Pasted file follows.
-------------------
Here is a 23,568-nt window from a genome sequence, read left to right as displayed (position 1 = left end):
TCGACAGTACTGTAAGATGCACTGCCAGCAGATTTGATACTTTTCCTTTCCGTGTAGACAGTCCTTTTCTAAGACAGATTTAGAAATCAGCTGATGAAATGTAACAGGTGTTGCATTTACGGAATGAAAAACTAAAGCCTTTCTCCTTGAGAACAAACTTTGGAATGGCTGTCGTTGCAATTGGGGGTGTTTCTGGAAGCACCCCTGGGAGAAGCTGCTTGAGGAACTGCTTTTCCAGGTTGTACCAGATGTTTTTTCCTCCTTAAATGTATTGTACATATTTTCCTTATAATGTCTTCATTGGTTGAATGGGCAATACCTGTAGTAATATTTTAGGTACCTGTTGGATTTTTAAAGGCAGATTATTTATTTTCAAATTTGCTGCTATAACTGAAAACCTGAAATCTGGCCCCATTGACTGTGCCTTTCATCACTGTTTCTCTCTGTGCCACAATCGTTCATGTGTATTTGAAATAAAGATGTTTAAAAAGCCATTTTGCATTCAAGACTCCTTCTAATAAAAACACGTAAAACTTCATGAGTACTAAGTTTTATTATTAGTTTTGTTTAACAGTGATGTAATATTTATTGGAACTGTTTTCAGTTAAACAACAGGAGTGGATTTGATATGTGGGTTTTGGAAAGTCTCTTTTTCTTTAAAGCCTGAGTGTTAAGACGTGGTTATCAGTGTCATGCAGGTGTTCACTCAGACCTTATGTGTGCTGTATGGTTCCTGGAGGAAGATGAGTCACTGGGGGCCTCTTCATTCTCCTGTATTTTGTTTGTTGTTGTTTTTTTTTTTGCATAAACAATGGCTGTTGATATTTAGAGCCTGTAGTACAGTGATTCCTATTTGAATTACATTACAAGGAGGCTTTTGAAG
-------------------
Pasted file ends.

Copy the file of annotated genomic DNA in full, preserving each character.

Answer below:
Here is a 23,568-nt window from a genome sequence, read left to right as displayed (position 1 = left end):
TCGACAGTACTGTAAGATGCACTGCCAGCAGATTTGATACTTTTCCTTTCCGTGTAGACAGTCCTTTTCTAAGACAGATTTAGAAATCAGCTGATGAAATGTAACAGGTGTTGCATTTACGGAATGAAAAACTAAAGCCTTTCTCCTTGAGAACAAACTTTGGAATGGCTGTCGTTGCAATTGGGGGTGTTTCTGGAAGCACCCCTGGGAGAAGCTGCTTGAGGAACTGCTTTTCCAGGTTGTACCAGATGTTTTTTCCTCCTTAAATGTATTGTACATATTTTCCTTATAATGTCTTCATTGGTTGAATGGGCAATACCTGTAGTAATATTTTAGGTACCTGTTGGATTTTTAAAGGCAGATTATTTATTTTCAAATTTGCTGCTATAACTGAAAACCTGAAATCTGGCCCCATTGACTGTGCCTTTCATCACTGTTTCTCTCTGTGCCACAATCGTTCATGTGTATTTGAAATAAAGATGTTTAAAAAGCCATTTTGCATTCAAGACTCCTTCTAATAAAAACACGTAAAACTTCATGAGTACTAAGTTTTATTATTAGTTTTGTTTAACAGTGATGTAATATTTATTGGAACTGTTTTCAGTTAAACAACAGGAGTGGATTTGATATGTGGGTTTTGGAAAGTCTCTTTTTCTTTAAAGCCTGAGTGTTAAGACGTGGTTATCAGTGTCATGCAGGTGTTCACTCAGACCTTATGTGTGCTGTATGGTTCCTGGAGGAAGATGAGTCACTGGGGGCCTCTTCATTCTCCTGTATTTTGTTTGTTGTTGTTTTTTTTTTTGCATAAACAATGGCTGTTGATATTTAGAGCCTGTAGTACAGTGATTCCTATTTGAATTACATTACAAGGAGGCTTTTGAAG